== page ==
If Ghana enacts a law barring foreigners from engaging in retail trade, then, I can assert, confidently, that virtually, 99 percent of foreigners in Ghana would have to be deported for the simple reason that most of them are engaged in the retail trade business. I can’t say, for sure, if there are foreigners in Ghana who are engaged in manufacturing, agriculture, tourism or such other productive economic activities.
Ghana is not a manufacturing economy like Japan, Korea, India or China, among others. I don’t know of any “Made in Ghana” products. What that means is that retail trade is the dominant thing. Ghana is a retail economy. If she wants to bar foreigners from the retail trade, then, it should be all-inclusive without segregation. Nigerians should not bear the brunt of a discriminatory law.
For instance, my investigation shows that there are over 186 supermarkets in Ghana, all engaged in retail trade. Most are owned by foreigners. Multinational giants like Shoprite are in this category. Is Shoprite and others like that included or exempted from the retail trade law? If they are included, why were their shops not locked up like those of Nigerians? But if they were exempted, the question is why? Why single Nigerian traders out for persecution.
The history of Ghana’s antagonism against Nigerians dates back to 1954 when Ghana deported some Nigerians apparently over local political issues. Then, in 1969, there was a mass exodus of “illegal aliens” from Ghana. Of course, the majority of those deported were Nigerians. It was only in 1983 that Nigeria, acting on an executive order by President Shehu Shagari, deported Ghanaian immigrants without proper immigration documents in what is popularly known as “Ghana Must Go.” The Ghanaians had trooped to Nigeria in the wake of a biting economic situation in their country.
While that was a one-off action by Nigeria, Ghana has not ceased from antagonising Nigerians. For instance, before the recent lock-up of the shops belonging to Nigerians, the Ghanaian Immigration Service (GIS) deported 723 Nigerians on alleged illegal stay, cybercrime, and prostitution between January 2018 and January 2019.
Within the last 18 months, reports indicate that Ghana has deported some 994 Nigerians. The sacking of a Nigerian don, Professor Augustine Nwagbara from his university in Ghana was the climax of the anti-Nigerian sentiment in Ghana.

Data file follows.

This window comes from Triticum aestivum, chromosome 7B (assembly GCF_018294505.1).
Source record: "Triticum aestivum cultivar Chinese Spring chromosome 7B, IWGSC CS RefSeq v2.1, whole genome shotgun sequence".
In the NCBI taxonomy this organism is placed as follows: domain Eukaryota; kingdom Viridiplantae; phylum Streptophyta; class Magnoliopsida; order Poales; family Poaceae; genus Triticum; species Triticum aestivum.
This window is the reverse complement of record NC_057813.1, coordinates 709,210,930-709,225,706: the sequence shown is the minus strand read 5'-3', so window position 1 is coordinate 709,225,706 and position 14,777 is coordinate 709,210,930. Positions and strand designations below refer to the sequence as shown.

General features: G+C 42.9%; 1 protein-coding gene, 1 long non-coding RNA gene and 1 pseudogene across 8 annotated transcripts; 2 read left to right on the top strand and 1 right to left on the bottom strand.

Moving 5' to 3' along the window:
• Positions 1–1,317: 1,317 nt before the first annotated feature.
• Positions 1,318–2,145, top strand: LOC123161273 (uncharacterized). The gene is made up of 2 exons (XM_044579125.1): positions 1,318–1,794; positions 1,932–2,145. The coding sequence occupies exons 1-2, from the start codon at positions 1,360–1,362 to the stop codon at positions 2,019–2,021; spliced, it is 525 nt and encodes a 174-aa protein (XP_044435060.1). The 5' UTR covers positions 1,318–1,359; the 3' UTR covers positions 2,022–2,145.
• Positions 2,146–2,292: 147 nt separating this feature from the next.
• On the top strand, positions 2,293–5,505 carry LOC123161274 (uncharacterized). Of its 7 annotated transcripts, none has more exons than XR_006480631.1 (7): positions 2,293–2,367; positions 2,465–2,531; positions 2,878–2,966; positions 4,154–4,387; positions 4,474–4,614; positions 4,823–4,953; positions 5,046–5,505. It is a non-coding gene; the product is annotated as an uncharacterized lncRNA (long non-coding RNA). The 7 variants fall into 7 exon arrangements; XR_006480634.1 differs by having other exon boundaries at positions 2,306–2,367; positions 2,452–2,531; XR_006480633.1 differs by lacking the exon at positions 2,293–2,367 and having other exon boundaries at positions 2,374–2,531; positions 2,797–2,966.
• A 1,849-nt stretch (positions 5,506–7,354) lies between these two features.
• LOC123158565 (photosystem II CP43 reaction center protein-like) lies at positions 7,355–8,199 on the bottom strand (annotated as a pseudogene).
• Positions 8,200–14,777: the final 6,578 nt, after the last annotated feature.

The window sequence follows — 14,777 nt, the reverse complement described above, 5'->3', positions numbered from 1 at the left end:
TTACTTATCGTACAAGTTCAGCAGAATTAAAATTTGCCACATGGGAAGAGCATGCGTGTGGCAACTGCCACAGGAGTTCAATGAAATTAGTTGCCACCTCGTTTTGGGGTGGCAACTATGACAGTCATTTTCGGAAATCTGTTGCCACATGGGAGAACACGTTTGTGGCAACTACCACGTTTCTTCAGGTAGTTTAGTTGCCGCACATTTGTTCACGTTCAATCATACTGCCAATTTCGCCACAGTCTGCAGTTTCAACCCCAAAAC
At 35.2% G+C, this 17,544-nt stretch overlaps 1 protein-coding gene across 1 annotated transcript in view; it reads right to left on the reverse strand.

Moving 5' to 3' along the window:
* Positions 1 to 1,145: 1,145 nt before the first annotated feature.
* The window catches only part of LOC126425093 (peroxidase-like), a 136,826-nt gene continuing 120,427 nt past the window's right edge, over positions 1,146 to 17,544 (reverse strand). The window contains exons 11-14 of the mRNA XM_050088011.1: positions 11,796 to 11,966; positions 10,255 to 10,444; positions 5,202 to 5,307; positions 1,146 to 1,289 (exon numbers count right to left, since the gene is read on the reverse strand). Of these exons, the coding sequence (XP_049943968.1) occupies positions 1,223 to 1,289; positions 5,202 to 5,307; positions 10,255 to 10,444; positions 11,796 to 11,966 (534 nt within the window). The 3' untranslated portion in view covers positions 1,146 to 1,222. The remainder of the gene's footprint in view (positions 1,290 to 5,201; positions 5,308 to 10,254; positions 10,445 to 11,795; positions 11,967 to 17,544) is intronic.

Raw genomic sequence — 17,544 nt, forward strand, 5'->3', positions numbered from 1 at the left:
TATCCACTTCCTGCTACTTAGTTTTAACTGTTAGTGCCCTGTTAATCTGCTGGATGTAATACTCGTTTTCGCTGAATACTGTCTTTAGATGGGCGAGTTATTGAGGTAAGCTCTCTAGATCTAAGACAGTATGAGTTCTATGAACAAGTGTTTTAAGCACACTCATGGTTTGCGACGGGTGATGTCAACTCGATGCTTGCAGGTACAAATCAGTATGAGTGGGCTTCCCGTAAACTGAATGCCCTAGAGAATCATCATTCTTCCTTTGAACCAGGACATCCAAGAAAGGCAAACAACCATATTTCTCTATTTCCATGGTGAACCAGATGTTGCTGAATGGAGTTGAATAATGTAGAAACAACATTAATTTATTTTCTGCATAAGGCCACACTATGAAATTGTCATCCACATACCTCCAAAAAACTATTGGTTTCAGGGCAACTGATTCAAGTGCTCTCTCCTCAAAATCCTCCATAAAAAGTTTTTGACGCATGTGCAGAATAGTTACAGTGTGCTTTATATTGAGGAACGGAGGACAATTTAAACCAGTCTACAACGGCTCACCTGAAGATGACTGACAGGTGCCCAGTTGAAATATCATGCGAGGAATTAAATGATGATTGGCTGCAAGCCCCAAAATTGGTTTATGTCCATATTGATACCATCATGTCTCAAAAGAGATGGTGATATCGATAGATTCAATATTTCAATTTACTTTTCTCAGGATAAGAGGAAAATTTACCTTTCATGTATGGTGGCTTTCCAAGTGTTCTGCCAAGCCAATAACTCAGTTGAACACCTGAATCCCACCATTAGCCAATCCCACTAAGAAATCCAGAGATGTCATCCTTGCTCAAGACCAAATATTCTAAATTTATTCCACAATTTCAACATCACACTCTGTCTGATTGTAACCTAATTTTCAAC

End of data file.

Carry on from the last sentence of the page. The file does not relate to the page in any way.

Professor Nwagbara, a lecturer at the University of Lagos, was on sabbatical at the Department of Applied Linguistics at the University of Education in Winnba since October 2018. Nwagbara was given the ill-treatment following a video that went viral that alleged that he spoke ill against Ghana. He said the video was doctored by a xenophobic journalist. He was not given the benefit of being called to order or warning.
Speaking with the Chairman of Dispora Commission, Hon. Abike Dabiri-Erewa, in Abuja on July 18, 2019, Nwagbara recounted his ordeal in the hands of Ghanaian authorities. “I had a very traumatic 10 days in Ghana; I was living alone in Ghana. Only a few Nigerians had the courage to come to me because it was going to be very bad for them to associate with me; their safety was at stake.”
The issue at stake now is how to improve the diplomatic relations between Nigeria and Ghana. The time has come for the two sister countries to parley and proffer ways and means of improving their bilateral relations that appears to have deteriorated.
Under the ECOWAS Protocol, citizens of member countries can travel to any country within the community and stay for a period of 90 days without visas. Those who choose to stay are required to regularise their stay and be free to engage in any legitimate business of their choice.
Based on this, undocumented Nigerian traders in Ghana should be requested to regularise their stay and also register their businesses. Once that is done, the issue of deportation or locking of shops should be ruled out. Something should be done now to stop the persistent antagonism of Ghana against Nigerians or Nigeria may be forced to retaliate under the principle of reciprocity. That would only escalate the already bad situation.